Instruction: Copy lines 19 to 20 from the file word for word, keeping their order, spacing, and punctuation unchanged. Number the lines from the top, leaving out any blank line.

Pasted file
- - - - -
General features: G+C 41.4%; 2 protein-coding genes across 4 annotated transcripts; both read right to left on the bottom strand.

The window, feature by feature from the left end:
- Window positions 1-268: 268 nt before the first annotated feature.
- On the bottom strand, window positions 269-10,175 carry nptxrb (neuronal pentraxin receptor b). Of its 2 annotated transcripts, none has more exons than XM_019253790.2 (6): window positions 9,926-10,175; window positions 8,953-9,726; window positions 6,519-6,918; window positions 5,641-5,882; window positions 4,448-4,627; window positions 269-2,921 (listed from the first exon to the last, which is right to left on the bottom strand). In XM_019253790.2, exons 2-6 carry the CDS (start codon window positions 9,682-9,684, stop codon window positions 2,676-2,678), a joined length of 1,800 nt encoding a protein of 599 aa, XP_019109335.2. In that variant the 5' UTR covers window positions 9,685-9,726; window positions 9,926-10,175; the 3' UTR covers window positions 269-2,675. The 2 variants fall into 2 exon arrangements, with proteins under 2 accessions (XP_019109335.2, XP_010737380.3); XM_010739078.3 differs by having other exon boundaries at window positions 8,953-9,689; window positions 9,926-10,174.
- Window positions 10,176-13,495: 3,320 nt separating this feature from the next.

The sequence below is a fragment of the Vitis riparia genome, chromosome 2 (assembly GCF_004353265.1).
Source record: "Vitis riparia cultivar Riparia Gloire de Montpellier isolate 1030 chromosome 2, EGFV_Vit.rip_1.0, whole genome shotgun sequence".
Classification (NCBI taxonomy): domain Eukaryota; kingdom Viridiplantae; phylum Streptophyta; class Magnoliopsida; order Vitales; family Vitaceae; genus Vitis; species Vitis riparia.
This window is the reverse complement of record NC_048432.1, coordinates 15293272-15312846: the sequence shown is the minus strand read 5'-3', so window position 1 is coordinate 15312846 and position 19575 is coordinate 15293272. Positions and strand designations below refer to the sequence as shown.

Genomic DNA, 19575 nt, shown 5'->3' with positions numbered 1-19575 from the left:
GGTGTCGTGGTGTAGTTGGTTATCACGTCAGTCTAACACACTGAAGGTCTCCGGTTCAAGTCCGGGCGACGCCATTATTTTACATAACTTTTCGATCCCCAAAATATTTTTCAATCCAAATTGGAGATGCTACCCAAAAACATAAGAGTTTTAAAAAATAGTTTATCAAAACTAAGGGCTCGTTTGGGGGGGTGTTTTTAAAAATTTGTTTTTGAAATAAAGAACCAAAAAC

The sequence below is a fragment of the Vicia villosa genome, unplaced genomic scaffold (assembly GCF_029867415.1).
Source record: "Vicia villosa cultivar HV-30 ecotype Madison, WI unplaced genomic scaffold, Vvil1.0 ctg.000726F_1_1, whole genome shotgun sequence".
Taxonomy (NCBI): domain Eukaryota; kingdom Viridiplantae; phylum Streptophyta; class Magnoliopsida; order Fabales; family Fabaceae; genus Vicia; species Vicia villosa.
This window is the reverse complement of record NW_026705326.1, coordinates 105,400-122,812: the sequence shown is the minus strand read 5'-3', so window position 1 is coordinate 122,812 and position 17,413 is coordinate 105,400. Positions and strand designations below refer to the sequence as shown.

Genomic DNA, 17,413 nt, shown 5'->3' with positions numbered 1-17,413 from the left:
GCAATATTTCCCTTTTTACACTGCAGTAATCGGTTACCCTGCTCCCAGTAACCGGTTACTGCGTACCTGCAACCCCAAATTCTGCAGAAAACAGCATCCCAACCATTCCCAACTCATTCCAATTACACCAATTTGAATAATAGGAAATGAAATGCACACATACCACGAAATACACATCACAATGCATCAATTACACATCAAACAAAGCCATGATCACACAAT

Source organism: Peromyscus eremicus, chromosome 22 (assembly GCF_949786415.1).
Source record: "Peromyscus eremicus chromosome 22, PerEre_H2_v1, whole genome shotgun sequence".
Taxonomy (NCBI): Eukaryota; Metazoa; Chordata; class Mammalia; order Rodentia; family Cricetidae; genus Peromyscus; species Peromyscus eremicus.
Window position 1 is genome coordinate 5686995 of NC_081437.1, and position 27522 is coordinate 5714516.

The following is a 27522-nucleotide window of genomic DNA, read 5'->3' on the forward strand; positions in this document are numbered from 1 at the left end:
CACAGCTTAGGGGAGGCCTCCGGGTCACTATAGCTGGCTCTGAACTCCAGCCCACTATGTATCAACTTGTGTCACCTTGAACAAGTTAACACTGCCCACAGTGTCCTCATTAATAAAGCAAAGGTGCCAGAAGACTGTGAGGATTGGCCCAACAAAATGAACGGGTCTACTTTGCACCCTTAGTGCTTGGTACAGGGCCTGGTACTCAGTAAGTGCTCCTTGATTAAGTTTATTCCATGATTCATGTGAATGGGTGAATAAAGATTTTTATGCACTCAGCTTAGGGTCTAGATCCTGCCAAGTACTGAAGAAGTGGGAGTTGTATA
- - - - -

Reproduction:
Source record: "Peromyscus eremicus chromosome 22, PerEre_H2_v1, whole genome shotgun sequence".
Taxonomy (NCBI): Eukaryota; Metazoa; Chordata; class Mammalia; order Rodentia; family Cricetidae; genus Peromyscus; species Peromyscus eremicus.